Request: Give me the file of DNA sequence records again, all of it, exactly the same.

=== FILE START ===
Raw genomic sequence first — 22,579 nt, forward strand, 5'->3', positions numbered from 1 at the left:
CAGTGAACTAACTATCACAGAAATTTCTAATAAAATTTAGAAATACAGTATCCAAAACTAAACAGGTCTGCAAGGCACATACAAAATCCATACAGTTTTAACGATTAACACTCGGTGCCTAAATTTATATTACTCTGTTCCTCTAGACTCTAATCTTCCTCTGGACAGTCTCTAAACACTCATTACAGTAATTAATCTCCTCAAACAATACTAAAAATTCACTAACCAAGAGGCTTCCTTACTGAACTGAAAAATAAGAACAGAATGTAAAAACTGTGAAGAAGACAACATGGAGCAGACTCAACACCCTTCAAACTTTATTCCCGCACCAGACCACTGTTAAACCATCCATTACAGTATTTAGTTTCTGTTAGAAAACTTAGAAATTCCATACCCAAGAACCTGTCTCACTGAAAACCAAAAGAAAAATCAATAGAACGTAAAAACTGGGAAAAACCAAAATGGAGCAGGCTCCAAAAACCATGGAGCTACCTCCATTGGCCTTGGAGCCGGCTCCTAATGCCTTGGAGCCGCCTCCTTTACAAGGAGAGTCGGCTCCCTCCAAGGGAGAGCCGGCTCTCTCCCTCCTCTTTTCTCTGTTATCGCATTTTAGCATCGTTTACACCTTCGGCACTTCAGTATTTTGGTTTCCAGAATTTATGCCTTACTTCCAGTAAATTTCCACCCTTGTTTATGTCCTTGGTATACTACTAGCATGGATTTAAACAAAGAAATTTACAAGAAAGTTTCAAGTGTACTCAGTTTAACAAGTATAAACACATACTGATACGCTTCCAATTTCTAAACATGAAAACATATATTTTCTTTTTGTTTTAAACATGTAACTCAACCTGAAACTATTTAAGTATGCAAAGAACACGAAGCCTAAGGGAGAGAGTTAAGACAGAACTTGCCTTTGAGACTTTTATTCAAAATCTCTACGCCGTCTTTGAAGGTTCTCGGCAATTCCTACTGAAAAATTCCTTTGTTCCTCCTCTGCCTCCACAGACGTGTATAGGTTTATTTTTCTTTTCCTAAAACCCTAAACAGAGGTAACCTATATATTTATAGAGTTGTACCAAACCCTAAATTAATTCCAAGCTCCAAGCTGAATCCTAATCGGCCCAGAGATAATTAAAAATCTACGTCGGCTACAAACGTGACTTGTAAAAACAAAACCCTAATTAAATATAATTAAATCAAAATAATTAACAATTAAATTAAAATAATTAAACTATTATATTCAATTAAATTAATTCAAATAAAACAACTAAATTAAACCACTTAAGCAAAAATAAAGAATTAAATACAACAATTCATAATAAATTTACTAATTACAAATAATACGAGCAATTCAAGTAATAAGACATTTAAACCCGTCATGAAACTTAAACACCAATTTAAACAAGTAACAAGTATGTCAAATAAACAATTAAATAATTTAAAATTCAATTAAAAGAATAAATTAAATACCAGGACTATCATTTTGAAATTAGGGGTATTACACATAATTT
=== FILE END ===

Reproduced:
Raw genomic sequence first — 22,579 nt, forward strand, 5'->3', positions numbered from 1 at the left:
CAGTGAACTAACTATCACAGAAATTTCTAATAAAATTTAGAAATACAGTATCCAAAACTAAACAGGTCTGCAAGGCACATACAAAATCCATACAGTTTTAACGATTAACACTCGGTGCCTAAATTTATATTACTCTGTTCCTCTAGACTCTAATCTTCCTCTGGACAGTCTCTAAACACTCATTACAGTAATTAATCTCCTCAAACAATACTAAAAATTCACTAACCAAGAGGCTTCCTTACTGAACTGAAAAATAAGAACAGAATGTAAAAACTGTGAAGAAGACAACATGGAGCAGACTCAACACCCTTCAAACTTTATTCCCGCACCAGACCACTGTTAAACCATCCATTACAGTATTTAGTTTCTGTTAGAAAACTTAGAAATTCCATACCCAAGAACCTGTCTCACTGAAAACCAAAAGAAAAATCAATAGAACGTAAAAACTGGGAAAAACCAAAATGGAGCAGGCTCCAAAAACCATGGAGCTACCTCCATTGGCCTTGGAGCCGGCTCCTAATGCCTTGGAGCCGCCTCCTTTACAAGGAGAGTCGGCTCCCTCCAAGGGAGAGCCGGCTCTCTCCCTCCTCTTTTCTCTGTTATCGCATTTTAGCATCGTTTACACCTTCGGCACTTCAGTATTTTGGTTTCCAGAATTTATGCCTTACTTCCAGTAAATTTCCACCCTTGTTTATGTCCTTGGTATACTACTAGCATGGATTTAAACAAAGAAATTTACAAGAAAGTTTCAAGTGTACTCAGTTTAACAAGTATAAACACATACTGATACGCTTCCAATTTCTAAACATGAAAACATATATTTTCTTTTTGTTTTAAACATGTAACTCAACCTGAAACTATTTAAGTATGCAAAGAACACGAAGCCTAAGGGAGAGAGTTAAGACAGAACTTGCCTTTGAGACTTTTATTCAAAATCTCTACGCCGTCTTTGAAGGTTCTCGGCAATTCCTACTGAAAAATTCCTTTGTTCCTCCTCTGCCTCCACAGACGTGTATAGGTTTATTTTTCTTTTCCTAAAACCCTAAACAGAGGTAACCTATATATTTATAGAGTTGTACCAAACCCTAAATTAATTCCAAGCTCCAAGCTGAATCCTAATCGGCCCAGAGATAATTAAAAATCTACGTCGGCTACAAACGTGACTTGTAAAAACAAAACCCTAATTAAATATAATTAAATCAAAATAATTAACAATTAAATTAAAATAATTAAACTATTATATTCAATTAAATTAATTCAAATAAAACAACTAAATTAAACCACTTAAGCAAAAATAAAGAATTAAATACAACAATTCATAATAAATTTACTAATTACAAATAATACGAGCAATTCAAGTAATAAGACATTTAAACCCGTCATGAAACTTAAACACCAATTTAAACAAGTAACAAGTATGTCAAATAAACAATTAAATAATTTAAAATTCAATTAAAAGAATAAATTAAATACCAGGACTATCATTTTGAAATTAGGGGTATTACACATAATTT